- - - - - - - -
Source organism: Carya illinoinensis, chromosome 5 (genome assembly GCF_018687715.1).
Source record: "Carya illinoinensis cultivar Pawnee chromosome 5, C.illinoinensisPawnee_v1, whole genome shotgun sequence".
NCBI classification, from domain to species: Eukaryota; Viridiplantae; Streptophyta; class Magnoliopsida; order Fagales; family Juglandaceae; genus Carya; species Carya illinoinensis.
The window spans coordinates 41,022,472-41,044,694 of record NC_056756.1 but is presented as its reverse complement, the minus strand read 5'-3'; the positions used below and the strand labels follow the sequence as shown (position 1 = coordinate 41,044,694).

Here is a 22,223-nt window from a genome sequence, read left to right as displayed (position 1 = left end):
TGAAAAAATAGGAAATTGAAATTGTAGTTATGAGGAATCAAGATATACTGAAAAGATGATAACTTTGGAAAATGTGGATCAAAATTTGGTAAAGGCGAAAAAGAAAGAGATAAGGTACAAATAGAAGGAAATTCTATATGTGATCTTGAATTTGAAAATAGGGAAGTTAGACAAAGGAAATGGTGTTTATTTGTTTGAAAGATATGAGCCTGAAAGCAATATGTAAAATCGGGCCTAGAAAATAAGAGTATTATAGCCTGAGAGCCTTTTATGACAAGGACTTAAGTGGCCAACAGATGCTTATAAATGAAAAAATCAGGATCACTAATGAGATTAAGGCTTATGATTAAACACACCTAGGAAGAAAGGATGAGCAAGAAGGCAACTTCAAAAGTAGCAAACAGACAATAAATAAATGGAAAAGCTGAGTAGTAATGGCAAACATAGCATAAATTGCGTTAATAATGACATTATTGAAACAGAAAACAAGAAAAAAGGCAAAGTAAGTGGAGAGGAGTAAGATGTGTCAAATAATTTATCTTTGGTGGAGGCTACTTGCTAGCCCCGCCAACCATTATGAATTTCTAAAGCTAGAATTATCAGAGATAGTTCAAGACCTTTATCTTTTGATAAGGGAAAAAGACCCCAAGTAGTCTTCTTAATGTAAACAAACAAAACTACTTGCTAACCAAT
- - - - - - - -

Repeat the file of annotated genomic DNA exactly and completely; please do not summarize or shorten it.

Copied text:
Source organism: Carya illinoinensis, chromosome 5 (genome assembly GCF_018687715.1).
Source record: "Carya illinoinensis cultivar Pawnee chromosome 5, C.illinoinensisPawnee_v1, whole genome shotgun sequence".
NCBI classification, from domain to species: Eukaryota; Viridiplantae; Streptophyta; class Magnoliopsida; order Fagales; family Juglandaceae; genus Carya; species Carya illinoinensis.
The window spans coordinates 41,022,472-41,044,694 of record NC_056756.1 but is presented as its reverse complement, the minus strand read 5'-3'; the positions used below and the strand labels follow the sequence as shown (position 1 = coordinate 41,044,694).

Here is a 22,223-nt window from a genome sequence, read left to right as displayed (position 1 = left end):
TGAAAAAATAGGAAATTGAAATTGTAGTTATGAGGAATCAAGATATACTGAAAAGATGATAACTTTGGAAAATGTGGATCAAAATTTGGTAAAGGCGAAAAAGAAAGAGATAAGGTACAAATAGAAGGAAATTCTATATGTGATCTTGAATTTGAAAATAGGGAAGTTAGACAAAGGAAATGGTGTTTATTTGTTTGAAAGATATGAGCCTGAAAGCAATATGTAAAATCGGGCCTAGAAAATAAGAGTATTATAGCCTGAGAGCCTTTTATGACAAGGACTTAAGTGGCCAACAGATGCTTATAAATGAAAAAATCAGGATCACTAATGAGATTAAGGCTTATGATTAAACACACCTAGGAAGAAAGGATGAGCAAGAAGGCAACTTCAAAAGTAGCAAACAGACAATAAATAAATGGAAAAGCTGAGTAGTAATGGCAAACATAGCATAAATTGCGTTAATAATGACATTATTGAAACAGAAAACAAGAAAAAAGGCAAAGTAAGTGGAGAGGAGTAAGATGTGTCAAATAATTTATCTTTGGTGGAGGCTACTTGCTAGCCCCGCCAACCATTATGAATTTCTAAAGCTAGAATTATCAGAGATAGTTCAAGACCTTTATCTTTTGATAAGGGAAAAAGACCCCAAGTAGTCTTCTTAATGTAAACAAACAAAACTACTTGCTAACCAAT